I am presuming that you will probably have more rows of data than this limit over time in an Excel worksheet, so Access is the way forward (out of the two tools you mentioned).

Access would be more efficient in actually querying the data, but there will be an overhead imposed by opening a connection in MS-Excel to the Access database file initially.  (The connection could remain open thereafter, of course, so that subsequent queries do not have the same overhead; it is usual to open database connections when a workbook file is opened, and close them again during the Workbook_Close() event).

If using ADO-based SQL statements on Excel worksheets or Access tables, then the syntax for finding unmatched records & missing data will be the same (as opposed to the Excel VLOOKUP, COUNTIF, and similar lookup functions, if the native Excel worksheet facilities are being used).

The speed of execution will be negligible, to be honest.  The speed of development will be slightly faster in MS-Excel worksheets, but you will be limited to Excel's storage capabilities.

BFN,

fp.

0
 
nickel2001Author Commented:
great answer. Just to make sure I get it, are you saying to continue using excel and exporting all the data from excel into access tables for reconciliation using SQL queries?

Thanks,
Nickel
0
 
[ fanpages ]IT Services ConsultantCommented:
Hi Nickel,

If the quantity of rows of data will exceed 65,536 then, yes, you will need to export data into Access to perform SQL queries.

I'm guessing you will export data daily, weekly, monthly, etc and then remove the current content from your worksheets (to make way for new data) so that the physical row limit is not exceeded.

However, if you will only ever have fewer than 65,537 rows, then you can use SQL statements directly within your Excel worksheets.

For example, if your file is called "c:\P&L.xls" and you have a worksheet called [Sales], then you can use an ADO connection string directly in MS-Excel (within c:\P&L.xls) such as:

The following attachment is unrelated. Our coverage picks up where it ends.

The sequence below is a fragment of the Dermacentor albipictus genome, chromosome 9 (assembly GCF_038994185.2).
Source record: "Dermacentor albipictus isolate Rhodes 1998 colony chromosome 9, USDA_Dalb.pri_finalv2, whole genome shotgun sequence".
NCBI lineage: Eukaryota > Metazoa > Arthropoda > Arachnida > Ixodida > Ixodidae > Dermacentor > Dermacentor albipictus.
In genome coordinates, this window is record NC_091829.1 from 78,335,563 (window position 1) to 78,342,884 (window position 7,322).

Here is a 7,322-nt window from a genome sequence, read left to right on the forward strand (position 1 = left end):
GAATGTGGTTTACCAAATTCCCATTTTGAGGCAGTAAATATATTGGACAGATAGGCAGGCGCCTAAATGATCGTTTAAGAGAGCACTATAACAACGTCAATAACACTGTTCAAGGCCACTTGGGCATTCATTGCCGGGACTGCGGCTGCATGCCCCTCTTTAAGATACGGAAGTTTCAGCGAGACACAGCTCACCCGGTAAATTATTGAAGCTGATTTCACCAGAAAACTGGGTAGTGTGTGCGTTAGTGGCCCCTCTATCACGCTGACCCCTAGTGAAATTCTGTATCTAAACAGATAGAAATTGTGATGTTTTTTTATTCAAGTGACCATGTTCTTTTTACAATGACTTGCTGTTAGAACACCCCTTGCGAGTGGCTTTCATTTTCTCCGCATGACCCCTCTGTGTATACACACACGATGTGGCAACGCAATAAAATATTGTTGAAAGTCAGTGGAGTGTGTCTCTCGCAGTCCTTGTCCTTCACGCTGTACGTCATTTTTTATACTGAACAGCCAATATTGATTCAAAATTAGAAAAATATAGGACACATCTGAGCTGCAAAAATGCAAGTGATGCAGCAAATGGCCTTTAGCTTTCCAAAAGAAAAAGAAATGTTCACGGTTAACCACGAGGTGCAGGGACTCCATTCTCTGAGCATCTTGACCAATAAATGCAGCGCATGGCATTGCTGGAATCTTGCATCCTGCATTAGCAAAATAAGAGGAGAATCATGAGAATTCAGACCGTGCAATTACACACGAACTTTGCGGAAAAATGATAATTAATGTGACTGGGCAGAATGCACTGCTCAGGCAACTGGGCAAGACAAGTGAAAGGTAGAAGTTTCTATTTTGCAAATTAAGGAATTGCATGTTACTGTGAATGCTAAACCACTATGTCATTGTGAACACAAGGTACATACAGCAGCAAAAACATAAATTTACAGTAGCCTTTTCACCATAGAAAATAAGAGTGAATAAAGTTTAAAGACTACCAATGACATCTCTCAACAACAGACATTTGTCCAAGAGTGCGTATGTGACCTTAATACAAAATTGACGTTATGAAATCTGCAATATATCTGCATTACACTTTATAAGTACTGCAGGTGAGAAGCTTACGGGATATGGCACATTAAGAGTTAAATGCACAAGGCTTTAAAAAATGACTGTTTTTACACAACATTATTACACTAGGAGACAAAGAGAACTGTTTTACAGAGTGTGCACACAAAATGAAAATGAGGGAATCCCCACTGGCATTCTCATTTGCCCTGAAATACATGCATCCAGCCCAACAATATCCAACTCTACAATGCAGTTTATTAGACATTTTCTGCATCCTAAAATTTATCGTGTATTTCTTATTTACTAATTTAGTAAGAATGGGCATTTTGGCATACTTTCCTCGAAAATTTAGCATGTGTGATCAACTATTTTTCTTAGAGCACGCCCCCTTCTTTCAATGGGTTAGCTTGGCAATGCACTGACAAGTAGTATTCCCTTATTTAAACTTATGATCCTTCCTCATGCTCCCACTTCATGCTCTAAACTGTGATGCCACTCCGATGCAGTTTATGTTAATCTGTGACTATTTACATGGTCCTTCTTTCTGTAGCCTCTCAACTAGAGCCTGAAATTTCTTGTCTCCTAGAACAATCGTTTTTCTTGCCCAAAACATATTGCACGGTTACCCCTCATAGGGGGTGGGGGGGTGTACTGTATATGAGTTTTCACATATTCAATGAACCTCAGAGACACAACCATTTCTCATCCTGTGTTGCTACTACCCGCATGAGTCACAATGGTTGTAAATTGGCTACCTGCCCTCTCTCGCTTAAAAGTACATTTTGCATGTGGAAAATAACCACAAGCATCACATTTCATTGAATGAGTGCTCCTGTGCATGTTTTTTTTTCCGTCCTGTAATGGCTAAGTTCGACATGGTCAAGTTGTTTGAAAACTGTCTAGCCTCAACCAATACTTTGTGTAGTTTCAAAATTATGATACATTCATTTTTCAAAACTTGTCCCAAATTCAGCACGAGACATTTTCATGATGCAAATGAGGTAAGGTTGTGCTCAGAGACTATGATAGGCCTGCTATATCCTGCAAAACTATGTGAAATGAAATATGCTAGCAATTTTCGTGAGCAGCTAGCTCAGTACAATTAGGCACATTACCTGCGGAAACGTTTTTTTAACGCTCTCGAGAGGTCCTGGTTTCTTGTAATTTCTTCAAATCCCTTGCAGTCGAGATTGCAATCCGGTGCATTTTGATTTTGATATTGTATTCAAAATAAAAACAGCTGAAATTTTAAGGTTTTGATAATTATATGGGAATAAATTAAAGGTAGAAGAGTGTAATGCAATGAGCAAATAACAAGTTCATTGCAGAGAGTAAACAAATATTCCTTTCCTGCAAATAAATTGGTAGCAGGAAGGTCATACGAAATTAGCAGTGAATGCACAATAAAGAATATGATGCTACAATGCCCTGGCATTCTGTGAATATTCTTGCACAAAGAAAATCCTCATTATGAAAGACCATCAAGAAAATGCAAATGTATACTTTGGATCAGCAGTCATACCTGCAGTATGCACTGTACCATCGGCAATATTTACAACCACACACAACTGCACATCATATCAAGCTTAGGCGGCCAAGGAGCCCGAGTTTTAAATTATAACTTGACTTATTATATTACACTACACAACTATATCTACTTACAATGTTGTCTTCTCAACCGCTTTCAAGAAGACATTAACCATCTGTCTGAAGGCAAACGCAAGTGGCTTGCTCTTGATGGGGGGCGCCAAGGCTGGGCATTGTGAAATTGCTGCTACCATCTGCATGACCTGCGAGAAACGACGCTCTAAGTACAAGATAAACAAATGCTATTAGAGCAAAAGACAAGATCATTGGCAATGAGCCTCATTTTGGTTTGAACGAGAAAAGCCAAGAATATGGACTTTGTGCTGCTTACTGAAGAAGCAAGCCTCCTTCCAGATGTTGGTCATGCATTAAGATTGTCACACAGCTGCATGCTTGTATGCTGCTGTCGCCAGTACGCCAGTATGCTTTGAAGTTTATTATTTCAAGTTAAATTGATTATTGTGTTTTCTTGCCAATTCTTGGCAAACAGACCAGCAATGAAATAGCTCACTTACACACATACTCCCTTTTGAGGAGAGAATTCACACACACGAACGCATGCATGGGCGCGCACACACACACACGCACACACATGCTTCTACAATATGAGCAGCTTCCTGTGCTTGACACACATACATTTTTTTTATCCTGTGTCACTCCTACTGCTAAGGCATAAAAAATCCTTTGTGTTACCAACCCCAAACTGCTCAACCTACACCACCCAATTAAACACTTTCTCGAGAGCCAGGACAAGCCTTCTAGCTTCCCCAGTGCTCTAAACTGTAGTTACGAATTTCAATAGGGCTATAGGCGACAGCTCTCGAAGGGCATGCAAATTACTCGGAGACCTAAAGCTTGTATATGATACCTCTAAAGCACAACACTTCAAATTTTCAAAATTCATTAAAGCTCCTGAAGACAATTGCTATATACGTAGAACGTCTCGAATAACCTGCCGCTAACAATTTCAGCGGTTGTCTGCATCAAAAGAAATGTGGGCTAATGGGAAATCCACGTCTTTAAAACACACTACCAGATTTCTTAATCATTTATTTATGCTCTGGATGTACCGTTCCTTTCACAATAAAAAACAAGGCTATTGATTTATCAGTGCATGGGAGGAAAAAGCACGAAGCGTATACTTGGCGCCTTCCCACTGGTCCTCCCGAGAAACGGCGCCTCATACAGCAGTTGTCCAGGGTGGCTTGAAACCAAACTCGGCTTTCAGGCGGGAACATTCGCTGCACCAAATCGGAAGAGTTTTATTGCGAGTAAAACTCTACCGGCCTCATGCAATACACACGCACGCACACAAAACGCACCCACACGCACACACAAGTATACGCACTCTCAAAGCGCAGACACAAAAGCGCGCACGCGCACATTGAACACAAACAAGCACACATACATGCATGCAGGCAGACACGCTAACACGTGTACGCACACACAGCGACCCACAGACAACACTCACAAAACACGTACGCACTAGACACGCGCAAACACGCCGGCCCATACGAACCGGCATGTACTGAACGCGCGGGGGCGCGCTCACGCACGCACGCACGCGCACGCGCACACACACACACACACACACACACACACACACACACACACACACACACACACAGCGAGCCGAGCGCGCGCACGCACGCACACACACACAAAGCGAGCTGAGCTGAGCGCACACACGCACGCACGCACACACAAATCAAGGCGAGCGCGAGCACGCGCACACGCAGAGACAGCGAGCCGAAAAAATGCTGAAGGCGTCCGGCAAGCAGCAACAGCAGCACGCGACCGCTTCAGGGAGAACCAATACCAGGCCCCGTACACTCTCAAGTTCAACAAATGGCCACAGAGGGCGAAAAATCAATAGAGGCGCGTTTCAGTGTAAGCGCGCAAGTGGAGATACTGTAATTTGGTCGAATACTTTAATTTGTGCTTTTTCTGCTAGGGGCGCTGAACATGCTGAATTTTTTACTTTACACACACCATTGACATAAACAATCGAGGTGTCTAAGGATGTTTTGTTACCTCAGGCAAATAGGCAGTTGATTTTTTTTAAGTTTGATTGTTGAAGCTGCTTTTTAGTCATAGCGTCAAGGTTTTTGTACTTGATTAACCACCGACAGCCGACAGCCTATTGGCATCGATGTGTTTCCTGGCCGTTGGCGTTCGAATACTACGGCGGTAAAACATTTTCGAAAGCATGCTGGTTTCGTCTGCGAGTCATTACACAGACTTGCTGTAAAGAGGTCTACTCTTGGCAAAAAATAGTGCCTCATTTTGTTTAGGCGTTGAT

strConnection = "Provider=Microsoft.Jet.OLEDB.4.0; Data Source=c:\P&L.xls; Extended Properties=Excel 8.0;"

Your SQL statement would then be of the form:

strSQL = "SELECT * FROM [Sales$]"
or
strSQL = "SELECT * FROM [Sales$SheetLevelNamedRange]"
or
strSQL = "SELECT * FROM [Sales$A1:D10]"

By default the Jet provider assumes that the first row contains field names, if this is not true, then...

strConnection = "Provider=Microsoft.Jet.OLEDB.4.0; Data Source=c:\P&L.xls; Extended Properties=Excel 8.0; HDR=No;"


You could, of course, use VBA in Access to perform this function, i.e. "pulling" data from your MS-Excel worksheet(s), or use Excel to "push" data in Access by writing insert queries based on select statements from your worksheets.


BFN,

fp.

0
 
[ fanpages ]IT Services ConsultantCommented:
PS. XL-Dennis, [ http://www.experts-exchange.com/M_1223902.html ], a contributor to Experts Exchange, has a useful "HOWTO" document on this subject:

http://www.excelkb.com/article.aspx?id=10090&cNode=1I7C3V

Hope this helps.

BFN,

fp.



0
 
nickel2001Author Commented:
Thanks for all your help. Your're answers were great.
I presented some of these ideas to colleagues.
I think we are going to move ahead with this.

Thanks,
Nickel
0
 
[ fanpages ]IT Services ConsultantCommented:
Glad we could help out, Nickel.

Thanks for the points/grading.

Happy codin'.

BFN,

fp.
0

Featured Post

Important Lessons on Recovering from Petya

In their most recent webinar, Skyport Systems explores ways to isolate and protect critical databases to keep the core of your company safe from harm.

  • 5
  • 5
  • 2
  • +1
Tackle projects and never again get stuck behind a technical roadblock.
Join Now